For reference: Mike Trout put up 54 fWAR through 25, and he’s put up 19 since.

Last edited 11 months ago by Cool Lester Smooth
RonnieDobbs
11 months ago
Reply to  Dag Gummit

Abreu is better than he will get credit for being. He is not a defensive guy or a base-runner and he doesn’t walk a lot. The guy rakes though which is what baseball has always been about.I think there is an off chance that in a decade some new metric gets hyped up and guys like Abreu will pop. Modern WAR is terrible – it is only a matter of time until this gets realized.

Cool Lester Smoothmember
11 months ago
Reply to  TKDC

Oh. Oh, wow.

A Freeman comp is an impressively backwards response.

To clarify:

Abreu’s HoF case rests on the assumption that he ISN’T a massive outlier like Freddie Freeman, and his ability followed normal aging curves rather than becoming a completely different hitter and player at age 26.

His supporters think that during the three year run where he hit 98 bombs in 232 games (A 68.4/162 pace) while batting .412 BA with a .561 OBP, he was probably closer to his age-27 form (.313/.383/.581, after a yearlong layoff following his defection) than the .289/.375/.472 line Freeman put up at the same ages.

darren
11 months ago
Reply to  TKDC

Not to agree or disagree with your conclusions overall, but there is some evidence that Abreu’s time in Cuba was HOF worthy. His Davenport translations were eye-popping for about his last 4 years there. For example, his 2010-11 translated to .358/.468/.754. Large caveats obviously apply, but there is at least a reason to think he had a good HOF case.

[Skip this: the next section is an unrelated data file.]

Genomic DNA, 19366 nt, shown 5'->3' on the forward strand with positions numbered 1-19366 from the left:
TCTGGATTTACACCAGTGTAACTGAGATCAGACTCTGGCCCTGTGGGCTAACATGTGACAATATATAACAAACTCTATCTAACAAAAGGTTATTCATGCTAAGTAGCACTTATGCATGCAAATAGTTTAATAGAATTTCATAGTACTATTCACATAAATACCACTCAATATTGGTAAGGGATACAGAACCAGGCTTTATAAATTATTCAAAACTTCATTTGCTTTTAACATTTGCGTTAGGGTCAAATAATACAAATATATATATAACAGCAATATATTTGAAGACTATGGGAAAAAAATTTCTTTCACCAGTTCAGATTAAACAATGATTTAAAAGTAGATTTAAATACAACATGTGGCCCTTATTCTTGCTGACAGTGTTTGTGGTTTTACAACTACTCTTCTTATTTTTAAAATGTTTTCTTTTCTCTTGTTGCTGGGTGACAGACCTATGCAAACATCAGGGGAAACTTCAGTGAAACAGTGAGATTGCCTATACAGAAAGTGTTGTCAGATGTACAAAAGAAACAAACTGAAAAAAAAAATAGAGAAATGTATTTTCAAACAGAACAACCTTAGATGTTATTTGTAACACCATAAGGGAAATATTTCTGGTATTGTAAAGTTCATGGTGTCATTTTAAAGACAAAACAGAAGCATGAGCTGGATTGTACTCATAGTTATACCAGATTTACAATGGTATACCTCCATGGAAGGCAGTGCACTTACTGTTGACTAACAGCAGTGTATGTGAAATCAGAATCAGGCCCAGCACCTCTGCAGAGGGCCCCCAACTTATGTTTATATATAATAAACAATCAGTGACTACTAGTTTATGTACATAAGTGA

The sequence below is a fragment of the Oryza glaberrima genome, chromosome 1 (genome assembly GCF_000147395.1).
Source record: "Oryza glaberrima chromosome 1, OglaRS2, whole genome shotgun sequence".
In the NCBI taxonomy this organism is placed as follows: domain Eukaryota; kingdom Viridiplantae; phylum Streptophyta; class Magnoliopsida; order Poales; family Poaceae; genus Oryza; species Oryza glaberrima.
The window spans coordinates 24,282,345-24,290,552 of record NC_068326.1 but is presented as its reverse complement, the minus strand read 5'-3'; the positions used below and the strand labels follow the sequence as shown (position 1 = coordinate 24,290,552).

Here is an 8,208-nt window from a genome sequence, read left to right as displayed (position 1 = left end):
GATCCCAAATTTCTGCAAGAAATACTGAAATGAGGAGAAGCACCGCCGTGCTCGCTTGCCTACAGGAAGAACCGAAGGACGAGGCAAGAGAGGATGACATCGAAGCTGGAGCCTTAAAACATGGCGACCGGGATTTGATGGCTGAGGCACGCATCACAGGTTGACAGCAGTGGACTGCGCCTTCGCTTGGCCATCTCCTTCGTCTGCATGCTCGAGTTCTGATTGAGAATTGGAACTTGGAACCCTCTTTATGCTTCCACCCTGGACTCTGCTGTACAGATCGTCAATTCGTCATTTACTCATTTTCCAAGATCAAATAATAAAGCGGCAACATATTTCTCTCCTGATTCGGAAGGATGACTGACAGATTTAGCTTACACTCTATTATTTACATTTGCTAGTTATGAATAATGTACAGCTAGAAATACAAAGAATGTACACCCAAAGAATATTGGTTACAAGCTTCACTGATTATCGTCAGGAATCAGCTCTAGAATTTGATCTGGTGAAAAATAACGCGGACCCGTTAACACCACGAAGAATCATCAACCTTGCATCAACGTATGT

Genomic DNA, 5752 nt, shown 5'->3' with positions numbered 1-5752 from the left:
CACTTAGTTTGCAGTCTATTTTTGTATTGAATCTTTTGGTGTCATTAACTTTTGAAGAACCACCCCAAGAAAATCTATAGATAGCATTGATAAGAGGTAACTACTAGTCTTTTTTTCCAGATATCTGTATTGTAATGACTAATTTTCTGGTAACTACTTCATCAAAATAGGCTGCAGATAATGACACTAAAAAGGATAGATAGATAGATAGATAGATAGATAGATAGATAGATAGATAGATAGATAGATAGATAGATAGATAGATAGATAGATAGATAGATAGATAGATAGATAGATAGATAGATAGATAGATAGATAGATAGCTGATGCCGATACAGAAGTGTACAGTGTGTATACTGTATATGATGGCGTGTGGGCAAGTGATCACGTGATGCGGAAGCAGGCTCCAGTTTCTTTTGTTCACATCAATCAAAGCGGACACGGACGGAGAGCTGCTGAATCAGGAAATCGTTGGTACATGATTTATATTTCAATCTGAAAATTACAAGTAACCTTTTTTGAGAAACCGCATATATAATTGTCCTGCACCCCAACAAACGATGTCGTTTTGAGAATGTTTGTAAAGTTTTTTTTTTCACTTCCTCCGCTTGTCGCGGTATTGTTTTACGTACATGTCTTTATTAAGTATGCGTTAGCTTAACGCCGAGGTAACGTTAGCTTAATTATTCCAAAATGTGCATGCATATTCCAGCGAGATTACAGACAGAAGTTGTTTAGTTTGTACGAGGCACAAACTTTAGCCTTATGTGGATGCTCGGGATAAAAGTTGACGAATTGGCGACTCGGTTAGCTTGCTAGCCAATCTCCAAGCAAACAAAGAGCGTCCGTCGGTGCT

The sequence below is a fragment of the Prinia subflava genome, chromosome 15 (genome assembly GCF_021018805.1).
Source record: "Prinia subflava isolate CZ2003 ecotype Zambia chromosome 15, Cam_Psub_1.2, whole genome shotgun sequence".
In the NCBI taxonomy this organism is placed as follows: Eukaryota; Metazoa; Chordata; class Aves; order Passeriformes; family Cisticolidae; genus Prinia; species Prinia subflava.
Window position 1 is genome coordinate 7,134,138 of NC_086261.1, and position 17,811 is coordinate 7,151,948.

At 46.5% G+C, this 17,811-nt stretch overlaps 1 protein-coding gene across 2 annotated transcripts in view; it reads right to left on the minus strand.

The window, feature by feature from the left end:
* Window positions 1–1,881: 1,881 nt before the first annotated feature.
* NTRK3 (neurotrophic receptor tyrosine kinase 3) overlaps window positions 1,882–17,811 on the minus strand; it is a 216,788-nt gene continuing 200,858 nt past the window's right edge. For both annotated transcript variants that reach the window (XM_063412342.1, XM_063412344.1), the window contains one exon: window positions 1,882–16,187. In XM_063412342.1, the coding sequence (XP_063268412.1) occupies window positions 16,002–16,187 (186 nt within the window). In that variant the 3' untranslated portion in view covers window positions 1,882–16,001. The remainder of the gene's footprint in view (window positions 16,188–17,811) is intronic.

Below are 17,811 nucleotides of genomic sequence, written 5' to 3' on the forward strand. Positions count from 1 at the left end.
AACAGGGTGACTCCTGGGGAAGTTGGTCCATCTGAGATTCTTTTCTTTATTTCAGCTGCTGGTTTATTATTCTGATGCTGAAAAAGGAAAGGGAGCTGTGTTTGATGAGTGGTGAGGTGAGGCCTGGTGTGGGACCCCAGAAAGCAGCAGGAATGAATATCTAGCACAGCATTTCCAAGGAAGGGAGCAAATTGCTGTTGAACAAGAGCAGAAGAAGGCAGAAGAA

TKDCmember
11 months ago
Reply to  darren

And if he actually looked like a hall of famer while in the U.S. compared to other players his same age, this would be a compelling “last hurdle” or “feather in cap” to put him over the top. He was absolutely amazing in Cuba and definitely deserves to be in the Cuban Baseball Hall of Fame. If there were some “World Baseball Hall of Fame,” he’d also have a very good case. But in the U.S., even if you don’t penalize him at all (and it’s not so much penalizing him as it is rewarding players who played in MLB prior to age 27), he doesn’t look like a hall of famer.

Past that, if you’re a person who DOES want to just play the conversion game straight up and then treat his pre-age-27 accomplishments as equivalent for HOF purposes, I believe a statement that him earning 20 WAR would be a conservative estimate is belied by how few first baseman have done that. He could have had 20. He could have 10, 15, 25.